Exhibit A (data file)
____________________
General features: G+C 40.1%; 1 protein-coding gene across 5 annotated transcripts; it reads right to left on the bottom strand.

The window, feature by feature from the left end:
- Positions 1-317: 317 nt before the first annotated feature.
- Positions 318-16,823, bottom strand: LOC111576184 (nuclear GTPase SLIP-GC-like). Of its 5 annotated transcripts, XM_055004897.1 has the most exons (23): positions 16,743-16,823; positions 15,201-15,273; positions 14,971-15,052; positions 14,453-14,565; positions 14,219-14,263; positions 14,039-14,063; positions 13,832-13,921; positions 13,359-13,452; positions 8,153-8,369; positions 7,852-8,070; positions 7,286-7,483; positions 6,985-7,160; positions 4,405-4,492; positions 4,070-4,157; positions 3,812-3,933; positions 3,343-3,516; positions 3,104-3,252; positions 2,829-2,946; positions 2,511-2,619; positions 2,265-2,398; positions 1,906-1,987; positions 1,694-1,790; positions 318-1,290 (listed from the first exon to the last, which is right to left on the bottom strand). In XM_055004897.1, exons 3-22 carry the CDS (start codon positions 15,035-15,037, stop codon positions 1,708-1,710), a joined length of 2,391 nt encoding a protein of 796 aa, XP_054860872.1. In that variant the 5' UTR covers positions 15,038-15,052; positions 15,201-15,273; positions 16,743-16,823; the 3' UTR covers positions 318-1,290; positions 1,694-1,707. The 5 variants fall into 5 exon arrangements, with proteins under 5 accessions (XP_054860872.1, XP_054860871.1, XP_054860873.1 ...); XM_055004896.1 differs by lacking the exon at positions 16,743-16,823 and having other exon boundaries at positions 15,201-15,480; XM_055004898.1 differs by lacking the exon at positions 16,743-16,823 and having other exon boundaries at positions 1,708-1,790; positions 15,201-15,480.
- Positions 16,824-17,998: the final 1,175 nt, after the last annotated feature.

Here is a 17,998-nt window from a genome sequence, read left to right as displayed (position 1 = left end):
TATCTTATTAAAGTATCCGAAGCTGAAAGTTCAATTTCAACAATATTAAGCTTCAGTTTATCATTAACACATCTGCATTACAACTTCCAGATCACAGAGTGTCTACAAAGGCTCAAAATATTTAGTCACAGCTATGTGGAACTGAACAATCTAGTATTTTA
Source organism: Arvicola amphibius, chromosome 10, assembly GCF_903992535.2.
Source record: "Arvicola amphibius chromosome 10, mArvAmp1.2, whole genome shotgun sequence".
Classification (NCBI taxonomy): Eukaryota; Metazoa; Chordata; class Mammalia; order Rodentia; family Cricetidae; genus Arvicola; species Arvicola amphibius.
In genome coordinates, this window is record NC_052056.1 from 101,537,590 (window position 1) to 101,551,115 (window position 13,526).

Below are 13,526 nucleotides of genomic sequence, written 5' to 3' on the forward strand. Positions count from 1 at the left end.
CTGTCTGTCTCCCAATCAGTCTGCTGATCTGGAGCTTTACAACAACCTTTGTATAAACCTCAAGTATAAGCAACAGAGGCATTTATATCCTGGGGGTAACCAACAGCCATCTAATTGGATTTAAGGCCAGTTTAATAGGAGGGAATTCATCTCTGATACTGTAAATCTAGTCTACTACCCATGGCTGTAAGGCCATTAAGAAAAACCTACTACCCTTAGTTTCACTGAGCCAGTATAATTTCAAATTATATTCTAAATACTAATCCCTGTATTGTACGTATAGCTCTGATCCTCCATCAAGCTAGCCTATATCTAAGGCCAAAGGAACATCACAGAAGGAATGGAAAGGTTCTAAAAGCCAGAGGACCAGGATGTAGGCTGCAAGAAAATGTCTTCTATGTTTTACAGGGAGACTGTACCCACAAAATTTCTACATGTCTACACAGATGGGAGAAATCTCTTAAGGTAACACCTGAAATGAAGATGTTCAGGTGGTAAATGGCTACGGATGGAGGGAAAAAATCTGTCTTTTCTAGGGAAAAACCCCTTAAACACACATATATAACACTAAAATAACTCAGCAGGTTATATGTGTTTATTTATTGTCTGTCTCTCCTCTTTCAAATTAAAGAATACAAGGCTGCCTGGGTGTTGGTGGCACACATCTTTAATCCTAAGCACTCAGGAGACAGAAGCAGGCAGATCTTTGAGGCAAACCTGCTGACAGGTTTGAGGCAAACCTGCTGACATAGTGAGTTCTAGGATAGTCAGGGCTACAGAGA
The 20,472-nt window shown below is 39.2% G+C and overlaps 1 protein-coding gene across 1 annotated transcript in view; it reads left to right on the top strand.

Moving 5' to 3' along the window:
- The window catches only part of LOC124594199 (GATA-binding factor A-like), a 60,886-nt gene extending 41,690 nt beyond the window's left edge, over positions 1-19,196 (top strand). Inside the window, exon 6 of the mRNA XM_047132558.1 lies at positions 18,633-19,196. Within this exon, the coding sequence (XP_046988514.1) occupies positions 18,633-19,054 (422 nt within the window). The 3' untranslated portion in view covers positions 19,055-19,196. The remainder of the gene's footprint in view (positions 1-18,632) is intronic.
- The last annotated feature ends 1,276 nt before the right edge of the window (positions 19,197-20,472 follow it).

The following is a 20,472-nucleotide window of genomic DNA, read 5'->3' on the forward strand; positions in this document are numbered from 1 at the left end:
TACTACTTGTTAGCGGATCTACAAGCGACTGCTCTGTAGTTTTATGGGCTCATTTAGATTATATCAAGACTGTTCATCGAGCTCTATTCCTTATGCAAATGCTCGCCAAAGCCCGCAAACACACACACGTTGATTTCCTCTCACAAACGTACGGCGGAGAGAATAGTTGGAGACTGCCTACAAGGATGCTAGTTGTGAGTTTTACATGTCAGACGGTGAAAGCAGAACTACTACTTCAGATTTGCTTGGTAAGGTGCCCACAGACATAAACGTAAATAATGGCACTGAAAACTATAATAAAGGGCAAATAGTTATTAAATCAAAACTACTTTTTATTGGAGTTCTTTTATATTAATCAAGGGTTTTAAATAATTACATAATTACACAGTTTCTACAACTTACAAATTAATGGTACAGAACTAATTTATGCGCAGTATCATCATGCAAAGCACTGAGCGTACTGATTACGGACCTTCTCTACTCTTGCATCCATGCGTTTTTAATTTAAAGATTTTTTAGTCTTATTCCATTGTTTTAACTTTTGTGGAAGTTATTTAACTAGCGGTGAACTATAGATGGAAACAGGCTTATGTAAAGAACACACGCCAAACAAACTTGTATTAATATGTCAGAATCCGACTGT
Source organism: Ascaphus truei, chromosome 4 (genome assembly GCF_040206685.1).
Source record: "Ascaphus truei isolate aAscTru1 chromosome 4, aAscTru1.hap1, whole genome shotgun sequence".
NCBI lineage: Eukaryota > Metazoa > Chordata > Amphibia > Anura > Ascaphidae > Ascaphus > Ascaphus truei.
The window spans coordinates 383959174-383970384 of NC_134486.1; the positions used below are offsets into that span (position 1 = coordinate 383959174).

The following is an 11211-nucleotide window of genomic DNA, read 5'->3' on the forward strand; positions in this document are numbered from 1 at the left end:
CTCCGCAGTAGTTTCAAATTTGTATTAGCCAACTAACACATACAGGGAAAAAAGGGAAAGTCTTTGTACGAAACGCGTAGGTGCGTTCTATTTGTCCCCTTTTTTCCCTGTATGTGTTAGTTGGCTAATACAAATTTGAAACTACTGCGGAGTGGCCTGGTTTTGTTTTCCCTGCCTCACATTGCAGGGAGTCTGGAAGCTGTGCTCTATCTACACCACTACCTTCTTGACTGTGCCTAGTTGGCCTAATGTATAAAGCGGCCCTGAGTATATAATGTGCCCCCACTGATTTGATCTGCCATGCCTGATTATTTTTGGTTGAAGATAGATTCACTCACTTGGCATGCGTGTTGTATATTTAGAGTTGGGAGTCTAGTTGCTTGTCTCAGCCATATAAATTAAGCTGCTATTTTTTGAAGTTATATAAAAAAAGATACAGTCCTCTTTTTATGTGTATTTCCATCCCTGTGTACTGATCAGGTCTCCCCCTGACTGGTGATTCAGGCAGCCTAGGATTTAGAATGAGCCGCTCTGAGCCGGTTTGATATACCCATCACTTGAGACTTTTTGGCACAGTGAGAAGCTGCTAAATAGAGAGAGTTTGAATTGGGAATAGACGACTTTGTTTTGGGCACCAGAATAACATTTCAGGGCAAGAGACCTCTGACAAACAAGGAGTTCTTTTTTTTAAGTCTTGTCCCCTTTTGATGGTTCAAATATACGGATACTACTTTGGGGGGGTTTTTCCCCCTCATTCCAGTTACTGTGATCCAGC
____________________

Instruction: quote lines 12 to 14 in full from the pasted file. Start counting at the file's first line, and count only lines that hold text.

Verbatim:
Below are 13,526 nucleotides of genomic sequence, written 5' to 3' on the forward strand. Positions count from 1 at the left end.
CTGTCTGTCTCCCAATCAGTCTGCTGATCTGGAGCTTTACAACAACCTTTGTATAAACCTCAAGTATAAGCAACAGAGGCATTTATATCCTGGGGGTAACCAACAGCCATCTAATTGGATTTAAGGCCAGTTTAATAGGAGGGAATTCATCTCTGATACTGTAAATCTAGTCTACTACCCATGGCTGTAAGGCCATTAAGAAAAACCTACTACCCTTAGTTTCACTGAGCCAGTATAATTTCAAATTATATTCTAAATACTAATCCCTGTATTGTACGTATAGCTCTGATCCTCCATCAAGCTAGCCTATATCTAAGGCCAAAGGAACATCACAGAAGGAATGGAAAGGTTCTAAAAGCCAGAGGACCAGGATGTAGGCTGCAAGAAAATGTCTTCTATGTTTTACAGGGAGACTGTACCCACAAAATTTCTACATGTCTACACAGATGGGAGAAATCTCTTAAGGTAACACCTGAAATGAAGATGTTCAGGTGGTAAATGGCTACGGATGGAGGGAAAAAATCTGTCTTTTCTAGGGAAAAACCCCTTAAACACACATATATAACACTAAAATAACTCAGCAGGTTATATGTGTTTATTTATTGTCTGTCTCTCCTCTTTCAAATTAAAGAATACAAGGCTGCCTGGGTGTTGGTGGCACACATCTTTAATCCTAAGCACTCAGGAGACAGAAGCAGGCAGATCTTTGAGGCAAACCTGCTGACAGGTTTGAGGCAAACCTGCTGACATAGTGAGTTCTAGGATAGTCAGGGCTACAGAGA
The 20,472-nt window shown below is 39.2% G+C and overlaps 1 protein-coding gene across 1 annotated transcript in view; it reads left to right on the top strand.